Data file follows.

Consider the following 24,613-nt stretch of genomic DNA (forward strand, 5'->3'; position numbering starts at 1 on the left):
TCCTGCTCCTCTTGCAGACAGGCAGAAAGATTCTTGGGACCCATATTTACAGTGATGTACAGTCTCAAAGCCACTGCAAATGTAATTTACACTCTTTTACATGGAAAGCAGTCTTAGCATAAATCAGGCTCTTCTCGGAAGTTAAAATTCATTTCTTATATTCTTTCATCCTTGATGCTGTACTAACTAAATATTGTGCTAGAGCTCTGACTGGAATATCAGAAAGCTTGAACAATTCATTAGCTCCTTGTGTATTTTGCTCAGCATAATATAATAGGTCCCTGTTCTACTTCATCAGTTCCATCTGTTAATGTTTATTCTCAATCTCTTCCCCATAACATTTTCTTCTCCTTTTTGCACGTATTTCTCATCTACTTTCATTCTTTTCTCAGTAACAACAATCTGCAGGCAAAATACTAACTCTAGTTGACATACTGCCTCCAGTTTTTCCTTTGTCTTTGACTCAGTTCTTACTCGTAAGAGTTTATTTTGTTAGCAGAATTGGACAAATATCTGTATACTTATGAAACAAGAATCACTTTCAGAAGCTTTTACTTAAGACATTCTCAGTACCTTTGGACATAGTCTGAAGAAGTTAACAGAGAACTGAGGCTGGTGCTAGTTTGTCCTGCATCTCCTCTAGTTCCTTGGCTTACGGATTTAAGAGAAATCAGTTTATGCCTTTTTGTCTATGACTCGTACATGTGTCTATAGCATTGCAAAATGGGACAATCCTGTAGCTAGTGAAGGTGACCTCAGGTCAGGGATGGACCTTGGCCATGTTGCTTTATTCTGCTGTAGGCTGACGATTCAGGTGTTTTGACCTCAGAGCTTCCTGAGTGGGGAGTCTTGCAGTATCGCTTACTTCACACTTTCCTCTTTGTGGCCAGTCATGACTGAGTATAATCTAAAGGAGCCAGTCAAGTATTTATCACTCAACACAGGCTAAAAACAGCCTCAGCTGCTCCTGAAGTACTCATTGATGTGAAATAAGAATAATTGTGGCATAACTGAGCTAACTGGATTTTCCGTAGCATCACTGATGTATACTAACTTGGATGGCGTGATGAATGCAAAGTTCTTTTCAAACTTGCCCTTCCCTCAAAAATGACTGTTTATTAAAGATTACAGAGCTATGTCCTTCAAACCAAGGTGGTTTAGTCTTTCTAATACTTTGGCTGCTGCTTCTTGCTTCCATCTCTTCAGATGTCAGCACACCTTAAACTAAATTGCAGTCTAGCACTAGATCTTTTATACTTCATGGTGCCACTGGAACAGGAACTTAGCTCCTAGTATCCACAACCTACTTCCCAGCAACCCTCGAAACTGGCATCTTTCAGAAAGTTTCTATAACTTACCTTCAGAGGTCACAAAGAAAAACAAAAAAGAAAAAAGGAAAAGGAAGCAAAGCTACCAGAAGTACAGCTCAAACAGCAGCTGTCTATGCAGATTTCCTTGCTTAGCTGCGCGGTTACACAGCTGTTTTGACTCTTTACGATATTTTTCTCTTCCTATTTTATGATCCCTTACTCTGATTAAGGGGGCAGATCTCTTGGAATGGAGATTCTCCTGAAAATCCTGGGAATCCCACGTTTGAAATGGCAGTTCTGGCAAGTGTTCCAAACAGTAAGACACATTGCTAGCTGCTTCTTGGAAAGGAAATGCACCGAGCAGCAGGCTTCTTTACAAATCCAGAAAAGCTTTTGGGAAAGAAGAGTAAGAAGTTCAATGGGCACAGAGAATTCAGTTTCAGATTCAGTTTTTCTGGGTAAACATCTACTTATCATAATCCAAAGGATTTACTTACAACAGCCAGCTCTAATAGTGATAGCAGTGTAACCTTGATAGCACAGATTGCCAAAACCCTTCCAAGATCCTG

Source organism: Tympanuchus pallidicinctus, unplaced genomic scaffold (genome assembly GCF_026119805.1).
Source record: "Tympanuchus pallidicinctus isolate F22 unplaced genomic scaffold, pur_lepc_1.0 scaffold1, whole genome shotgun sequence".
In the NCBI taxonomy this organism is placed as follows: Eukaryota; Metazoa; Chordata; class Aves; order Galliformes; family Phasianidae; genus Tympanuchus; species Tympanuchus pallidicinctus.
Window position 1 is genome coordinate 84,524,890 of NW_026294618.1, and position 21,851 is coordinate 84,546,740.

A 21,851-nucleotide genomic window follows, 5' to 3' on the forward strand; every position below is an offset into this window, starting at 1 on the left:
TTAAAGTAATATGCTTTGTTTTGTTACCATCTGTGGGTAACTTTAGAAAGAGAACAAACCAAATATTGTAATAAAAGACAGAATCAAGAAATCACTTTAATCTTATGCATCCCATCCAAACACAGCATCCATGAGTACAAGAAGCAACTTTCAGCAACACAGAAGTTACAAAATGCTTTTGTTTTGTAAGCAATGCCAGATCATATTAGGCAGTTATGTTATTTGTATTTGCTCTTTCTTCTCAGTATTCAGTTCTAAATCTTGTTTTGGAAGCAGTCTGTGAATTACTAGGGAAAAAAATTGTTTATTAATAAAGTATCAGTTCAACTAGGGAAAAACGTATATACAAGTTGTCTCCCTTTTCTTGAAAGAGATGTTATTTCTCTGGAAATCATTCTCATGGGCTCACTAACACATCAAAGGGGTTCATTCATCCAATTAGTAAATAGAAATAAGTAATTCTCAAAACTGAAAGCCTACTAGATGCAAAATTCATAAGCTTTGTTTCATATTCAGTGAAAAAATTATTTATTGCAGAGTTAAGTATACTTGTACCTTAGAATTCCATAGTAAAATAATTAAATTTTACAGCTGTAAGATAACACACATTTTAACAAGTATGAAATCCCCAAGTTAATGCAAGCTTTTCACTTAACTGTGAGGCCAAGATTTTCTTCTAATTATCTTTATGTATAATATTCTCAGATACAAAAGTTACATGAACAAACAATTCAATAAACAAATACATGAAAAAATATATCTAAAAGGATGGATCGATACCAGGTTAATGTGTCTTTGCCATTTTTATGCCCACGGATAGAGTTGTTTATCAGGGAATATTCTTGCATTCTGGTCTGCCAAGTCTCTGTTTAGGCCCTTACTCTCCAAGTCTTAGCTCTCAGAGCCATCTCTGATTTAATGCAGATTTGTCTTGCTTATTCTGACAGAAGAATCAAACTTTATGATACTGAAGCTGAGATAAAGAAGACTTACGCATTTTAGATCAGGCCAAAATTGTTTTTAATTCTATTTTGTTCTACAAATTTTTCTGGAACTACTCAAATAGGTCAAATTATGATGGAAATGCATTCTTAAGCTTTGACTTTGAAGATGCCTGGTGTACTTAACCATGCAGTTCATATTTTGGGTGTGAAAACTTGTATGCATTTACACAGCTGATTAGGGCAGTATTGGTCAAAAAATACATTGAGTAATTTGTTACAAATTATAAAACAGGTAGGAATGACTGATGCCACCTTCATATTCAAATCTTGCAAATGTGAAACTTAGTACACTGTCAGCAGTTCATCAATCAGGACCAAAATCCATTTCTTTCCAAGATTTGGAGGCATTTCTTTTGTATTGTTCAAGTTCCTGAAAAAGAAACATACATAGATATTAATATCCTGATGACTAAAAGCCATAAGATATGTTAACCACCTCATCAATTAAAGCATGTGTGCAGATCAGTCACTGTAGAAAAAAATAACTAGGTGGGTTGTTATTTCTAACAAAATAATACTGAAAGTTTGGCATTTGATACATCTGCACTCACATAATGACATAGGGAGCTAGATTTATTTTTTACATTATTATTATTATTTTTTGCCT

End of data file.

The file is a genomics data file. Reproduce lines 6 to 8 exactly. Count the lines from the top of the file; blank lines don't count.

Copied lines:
Window position 1 is genome coordinate 84,524,890 of NW_026294618.1, and position 21,851 is coordinate 84,546,740.

A 21,851-nucleotide genomic window follows, 5' to 3' on the forward strand; every position below is an offset into this window, starting at 1 on the left:
TTAAAGTAATATGCTTTGTTTTGTTACCATCTGTGGGTAACTTTAGAAAGAGAACAAACCAAATATTGTAATAAAAGACAGAATCAAGAAATCACTTTAATCTTATGCATCCCATCCAAACACAGCATCCATGAGTACAAGAAGCAACTTTCAGCAACACAGAAGTTACAAAATGCTTTTGTTTTGTAAGCAATGCCAGATCATATTAGGCAGTTATGTTATTTGTATTTGCTCTTTCTTCTCAGTATTCAGTTCTAAATCTTGTTTTGGAAGCAGTCTGTGAATTACTAGGGAAAAAAATTGTTTATTAATAAAGTATCAGTTCAACTAGGGAAAAACGTATATACAAGTTGTCTCCCTTTTCTTGAAAGAGATGTTATTTCTCTGGAAATCATTCTCATGGGCTCACTAACACATCAAAGGGGTTCATTCATCCAATTAGTAAATAGAAATAAGTAATTCTCAAAACTGAAAGCCTACTAGATGCAAAATTCATAAGCTTTGTTTCATATTCAGTGAAAAAATTATTTATTGCAGAGTTAAGTATACTTGTACCTTAGAATTCCATAGTAAAATAATTAAATTTTACAGCTGTAAGATAACACACATTTTAACAAGTATGAAATCCCCAAGTTAATGCAAGCTTTTCACTTAACTGTGAGGCCAAGATTTTCTTCTAATTATCTTTATGTATAATATTCTCAGATACAAAAGTTACATGAACAAACAATTCAATAAACAAATACATGAAAAAATATATCTAAAAGGATGGATCGATACCAGGTTAATGTGTCTTTGCCATTTTTATGCCCACGGATAGAGTTGTTTATCAGGGAATATTCTTGCATTCTGGTCTGCCAAGTCTCTGTTTAGGCCCTTACTCTCCAAGTCTTAGCTCTCAGAGCCATCTCTGATTTAATGCAGATTTGTCTTGCTTATTCTGACAGAAGAATCAAACTTTATGATACTGAAGCTGAGATAAAGAAGACTTACGCATTTTAGATCAGGCCAAAATTGTTTTTAATTCTATTTTGTTCTACAAATTTTTCTGGAACTACTCAAATAGGTCAAATTATGATGGAAATGCATTCTTAAGCTTTGACTTTGAAGATGCCTGGTGTACTTAACCATGCAGTTCATATTTTGGGTGTGAAAACTTGTATGCATTTACACAGCTGATTAGGGCAGTATTGGTCAAAAAATACATTGAGTAATTTGTTACAAATTATAAAACAGGTAGGAATGACTGATGCCACCTTCATATTCAAATCTTGCAAATGTGAAACTTAGTACACTGTCAGCAGTTCATCAATCAGGACCAAAATCCATTTCTTTCCAAGATTTGGAGGCATTTCTTTTGTATTGTTCAAGTTCCTGAAAAAGAAACATACATAGATATTAATATCCTGATGACTAAAAGCCATAAGATATGTTAACCACCTCATCAATTAAAGCATGTGTGCAGATCAGTCACTGTAGAAAAAAATAACTAGGTGGGTTGTTATTTCTAACAAAATAATACTGAAAGTTTGGCATTTGATACATCTGCACTCACATAATGACATAGGGAGCTAGATTTATTTTTTACATTATTATTATTATTTTTTGCCT